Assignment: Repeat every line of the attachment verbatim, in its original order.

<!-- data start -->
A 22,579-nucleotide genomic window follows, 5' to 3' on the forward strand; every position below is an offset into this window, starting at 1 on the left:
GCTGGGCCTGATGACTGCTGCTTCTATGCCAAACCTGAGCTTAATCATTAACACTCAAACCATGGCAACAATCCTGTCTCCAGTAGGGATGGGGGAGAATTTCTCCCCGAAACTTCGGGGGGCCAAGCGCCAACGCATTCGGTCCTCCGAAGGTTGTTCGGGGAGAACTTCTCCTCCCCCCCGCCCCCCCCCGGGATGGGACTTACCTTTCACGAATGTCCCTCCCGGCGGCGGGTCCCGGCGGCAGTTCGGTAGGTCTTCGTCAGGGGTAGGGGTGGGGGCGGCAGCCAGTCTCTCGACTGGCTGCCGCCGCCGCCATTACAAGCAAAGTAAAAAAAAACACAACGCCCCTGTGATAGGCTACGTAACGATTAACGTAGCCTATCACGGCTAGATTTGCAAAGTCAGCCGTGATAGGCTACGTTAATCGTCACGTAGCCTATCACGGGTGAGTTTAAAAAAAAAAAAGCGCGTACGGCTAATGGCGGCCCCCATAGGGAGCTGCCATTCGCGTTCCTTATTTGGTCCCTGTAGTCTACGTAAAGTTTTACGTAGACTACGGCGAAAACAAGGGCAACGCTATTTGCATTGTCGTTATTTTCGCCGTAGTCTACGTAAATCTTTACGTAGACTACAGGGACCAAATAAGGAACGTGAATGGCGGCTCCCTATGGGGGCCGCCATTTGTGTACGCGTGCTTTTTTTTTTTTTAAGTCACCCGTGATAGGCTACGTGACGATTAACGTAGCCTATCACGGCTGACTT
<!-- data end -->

A 22,579-nucleotide genomic window follows, 5' to 3' on the forward strand; every position below is an offset into this window, starting at 1 on the left:
GCTGGGCCTGATGACTGCTGCTTCTATGCCAAACCTGAGCTTAATCATTAACACTCAAACCATGGCAACAATCCTGTCTCCAGTAGGGATGGGGGAGAATTTCTCCCCGAAACTTCGGGGGGCCAAGCGCCAACGCATTCGGTCCTCCGAAGGTTGTTCGGGGAGAACTTCTCCTCCCCCCCGCCCCCCCCCGGGATGGGACTTACCTTTCACGAATGTCCCTCCCGGCGGCGGGTCCCGGCGGCAGTTCGGTAGGTCTTCGTCAGGGGTAGGGGTGGGGGCGGCAGCCAGTCTCTCGACTGGCTGCCGCCGCCGCCATTACAAGCAAAGTAAAAAAAAACACAACGCCCCTGTGATAGGCTACGTAACGATTAACGTAGCCTATCACGGCTAGATTTGCAAAGTCAGCCGTGATAGGCTACGTTAATCGTCACGTAGCCTATCACGGGTGAGTTTAAAAAAAAAAAAGCGCGTACGGCTAATGGCGGCCCCCATAGGGAGCTGCCATTCGCGTTCCTTATTTGGTCCCTGTAGTCTACGTAAAGTTTTACGTAGACTACGGCGAAAACAAGGGCAACGCTATTTGCATTGTCGTTATTTTCGCCGTAGTCTACGTAAATCTTTACGTAGACTACAGGGACCAAATAAGGAACGTGAATGGCGGCTCCCTATGGGGGCCGCCATTTGTGTACGCGTGCTTTTTTTTTTTTTAAGTCACCCGTGATAGGCTACGTGACGATTAACGTAGCCTATCACGGCTGACTT